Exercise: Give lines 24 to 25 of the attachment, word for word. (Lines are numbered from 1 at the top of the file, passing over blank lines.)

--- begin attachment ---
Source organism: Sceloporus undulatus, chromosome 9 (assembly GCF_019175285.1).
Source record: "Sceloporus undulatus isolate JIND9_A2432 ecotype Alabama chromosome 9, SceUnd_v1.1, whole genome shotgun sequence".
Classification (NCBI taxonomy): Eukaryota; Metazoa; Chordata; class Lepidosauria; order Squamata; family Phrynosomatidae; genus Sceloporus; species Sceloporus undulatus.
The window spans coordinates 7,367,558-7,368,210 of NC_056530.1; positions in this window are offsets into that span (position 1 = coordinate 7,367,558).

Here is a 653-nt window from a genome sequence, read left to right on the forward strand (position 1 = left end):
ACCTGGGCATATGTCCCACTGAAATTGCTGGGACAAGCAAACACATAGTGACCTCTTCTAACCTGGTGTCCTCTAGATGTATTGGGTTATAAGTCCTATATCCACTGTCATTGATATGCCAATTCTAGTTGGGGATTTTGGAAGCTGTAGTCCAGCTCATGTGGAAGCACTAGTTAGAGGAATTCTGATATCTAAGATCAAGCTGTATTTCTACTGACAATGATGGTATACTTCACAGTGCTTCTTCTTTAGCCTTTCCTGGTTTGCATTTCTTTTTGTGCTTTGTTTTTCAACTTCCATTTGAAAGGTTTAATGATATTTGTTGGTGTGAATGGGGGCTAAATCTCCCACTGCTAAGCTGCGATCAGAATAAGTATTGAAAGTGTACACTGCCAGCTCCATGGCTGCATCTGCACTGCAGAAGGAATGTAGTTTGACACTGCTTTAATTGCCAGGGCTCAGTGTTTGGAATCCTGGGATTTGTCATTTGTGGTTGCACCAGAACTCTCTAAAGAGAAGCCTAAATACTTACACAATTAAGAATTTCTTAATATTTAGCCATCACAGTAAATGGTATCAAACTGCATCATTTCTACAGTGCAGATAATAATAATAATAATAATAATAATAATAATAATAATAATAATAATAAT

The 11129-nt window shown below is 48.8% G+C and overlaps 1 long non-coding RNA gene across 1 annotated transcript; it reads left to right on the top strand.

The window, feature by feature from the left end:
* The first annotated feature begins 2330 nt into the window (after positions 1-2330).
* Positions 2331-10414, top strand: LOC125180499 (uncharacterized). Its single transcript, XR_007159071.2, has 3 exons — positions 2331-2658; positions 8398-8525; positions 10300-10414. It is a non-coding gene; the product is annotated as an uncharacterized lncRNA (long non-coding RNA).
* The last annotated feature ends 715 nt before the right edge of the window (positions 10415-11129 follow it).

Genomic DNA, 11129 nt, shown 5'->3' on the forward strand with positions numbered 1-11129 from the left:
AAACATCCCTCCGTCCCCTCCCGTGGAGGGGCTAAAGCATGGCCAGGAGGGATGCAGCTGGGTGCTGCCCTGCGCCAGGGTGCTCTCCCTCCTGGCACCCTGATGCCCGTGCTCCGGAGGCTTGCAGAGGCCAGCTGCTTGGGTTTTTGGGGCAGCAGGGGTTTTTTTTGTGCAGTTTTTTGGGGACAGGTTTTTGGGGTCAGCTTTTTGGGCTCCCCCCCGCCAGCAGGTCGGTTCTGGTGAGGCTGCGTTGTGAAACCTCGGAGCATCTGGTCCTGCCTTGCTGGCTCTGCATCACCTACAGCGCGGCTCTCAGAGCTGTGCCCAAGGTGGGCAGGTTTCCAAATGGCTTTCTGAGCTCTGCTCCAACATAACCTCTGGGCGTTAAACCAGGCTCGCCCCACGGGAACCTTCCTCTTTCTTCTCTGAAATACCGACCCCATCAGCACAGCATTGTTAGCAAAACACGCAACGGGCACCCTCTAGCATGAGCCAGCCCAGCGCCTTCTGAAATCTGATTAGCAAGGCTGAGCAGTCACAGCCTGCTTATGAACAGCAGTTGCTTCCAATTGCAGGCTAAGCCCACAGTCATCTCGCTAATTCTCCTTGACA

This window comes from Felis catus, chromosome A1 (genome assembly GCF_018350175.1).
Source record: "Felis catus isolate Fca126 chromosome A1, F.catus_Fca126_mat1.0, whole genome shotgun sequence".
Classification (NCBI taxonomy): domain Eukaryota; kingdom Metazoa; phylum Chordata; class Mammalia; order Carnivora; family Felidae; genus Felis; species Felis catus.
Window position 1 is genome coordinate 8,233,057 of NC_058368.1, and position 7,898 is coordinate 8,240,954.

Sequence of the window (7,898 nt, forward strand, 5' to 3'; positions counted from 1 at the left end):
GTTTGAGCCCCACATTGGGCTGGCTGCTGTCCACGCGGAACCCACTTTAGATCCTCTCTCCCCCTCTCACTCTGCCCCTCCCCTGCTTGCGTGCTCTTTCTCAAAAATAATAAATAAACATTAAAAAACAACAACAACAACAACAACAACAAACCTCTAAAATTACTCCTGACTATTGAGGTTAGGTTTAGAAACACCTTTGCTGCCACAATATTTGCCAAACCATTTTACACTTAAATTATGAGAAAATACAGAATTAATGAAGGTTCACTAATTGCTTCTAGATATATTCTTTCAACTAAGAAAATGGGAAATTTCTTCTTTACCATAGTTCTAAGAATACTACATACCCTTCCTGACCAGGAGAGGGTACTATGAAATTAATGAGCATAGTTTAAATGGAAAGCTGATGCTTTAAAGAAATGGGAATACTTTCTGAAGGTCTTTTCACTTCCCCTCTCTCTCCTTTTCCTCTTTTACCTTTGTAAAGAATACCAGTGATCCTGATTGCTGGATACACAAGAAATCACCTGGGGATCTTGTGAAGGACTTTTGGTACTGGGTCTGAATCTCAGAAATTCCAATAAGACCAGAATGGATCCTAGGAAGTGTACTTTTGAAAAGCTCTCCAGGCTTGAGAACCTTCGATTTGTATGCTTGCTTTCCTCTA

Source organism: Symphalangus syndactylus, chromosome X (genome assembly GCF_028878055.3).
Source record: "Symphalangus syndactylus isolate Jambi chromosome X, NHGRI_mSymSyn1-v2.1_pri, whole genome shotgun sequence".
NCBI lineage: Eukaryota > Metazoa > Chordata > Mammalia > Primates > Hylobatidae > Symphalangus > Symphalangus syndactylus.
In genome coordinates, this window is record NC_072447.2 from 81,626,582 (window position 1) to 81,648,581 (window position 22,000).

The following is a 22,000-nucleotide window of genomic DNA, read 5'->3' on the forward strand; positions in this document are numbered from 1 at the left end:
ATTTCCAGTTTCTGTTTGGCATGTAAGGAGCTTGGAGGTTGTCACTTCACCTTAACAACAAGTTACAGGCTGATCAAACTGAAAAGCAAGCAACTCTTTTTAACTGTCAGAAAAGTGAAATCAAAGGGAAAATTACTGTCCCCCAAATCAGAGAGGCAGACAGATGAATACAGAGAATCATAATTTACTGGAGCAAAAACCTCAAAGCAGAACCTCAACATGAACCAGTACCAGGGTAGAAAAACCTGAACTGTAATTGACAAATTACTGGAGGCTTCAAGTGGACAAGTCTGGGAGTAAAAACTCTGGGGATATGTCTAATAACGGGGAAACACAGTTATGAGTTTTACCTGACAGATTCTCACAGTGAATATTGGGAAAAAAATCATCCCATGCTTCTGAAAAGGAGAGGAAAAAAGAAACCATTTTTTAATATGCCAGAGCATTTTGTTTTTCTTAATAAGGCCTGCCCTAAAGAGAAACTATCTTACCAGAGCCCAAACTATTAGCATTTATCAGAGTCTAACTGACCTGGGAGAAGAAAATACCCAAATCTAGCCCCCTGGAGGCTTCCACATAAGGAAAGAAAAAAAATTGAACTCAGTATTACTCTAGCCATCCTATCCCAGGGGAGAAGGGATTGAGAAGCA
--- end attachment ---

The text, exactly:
The following is a 22,000-nucleotide window of genomic DNA, read 5'->3' on the forward strand; positions in this document are numbered from 1 at the left end:
ATTTCCAGTTTCTGTTTGGCATGTAAGGAGCTTGGAGGTTGTCACTTCACCTTAACAACAAGTTACAGGCTGATCAAACTGAAAAGCAAGCAACTCTTTTTAACTGTCAGAAAAGTGAAATCAAAGGGAAAATTACTGTCCCCCAAATCAGAGAGGCAGACAGATGAATACAGAGAATCATAATTTACTGGAGCAAAAACCTCAAAGCAGAACCTCAACATGAACCAGTACCAGGGTAGAAAAACCTGAACTGTAATTGACAAATTACTGGAGGCTTCAAGTGGACAAGTCTGGGAGTAAAAACTCTGGGGATATGTCTAATAACGGGGAAACACAGTTATGAGTTTTACCTGACAGATTCTCACAGTGAATATTGGGAAAAAAATCATCCCATGCTTCTGAAAAGGAGAGGAAAAAAGAAACCATTTTTTAATATGCCAGAGCATTTTGTTTTTCTTAATAAGGCCTGCCCTAAAGAGAAACTATCTTACCAGAGCCCAAACTATTAGCATTTATCAGAGTCTAACTGACCTGGGAGAAGAAAATACCCAAATCTAGCCCCCTGGAGGCTTCCACATAAGGAAAGAAAAAAAATTGAACTCAGTATTACTCTAGCCATCCTATCCCAGGGGAGAAGGGATTGAGAAGCA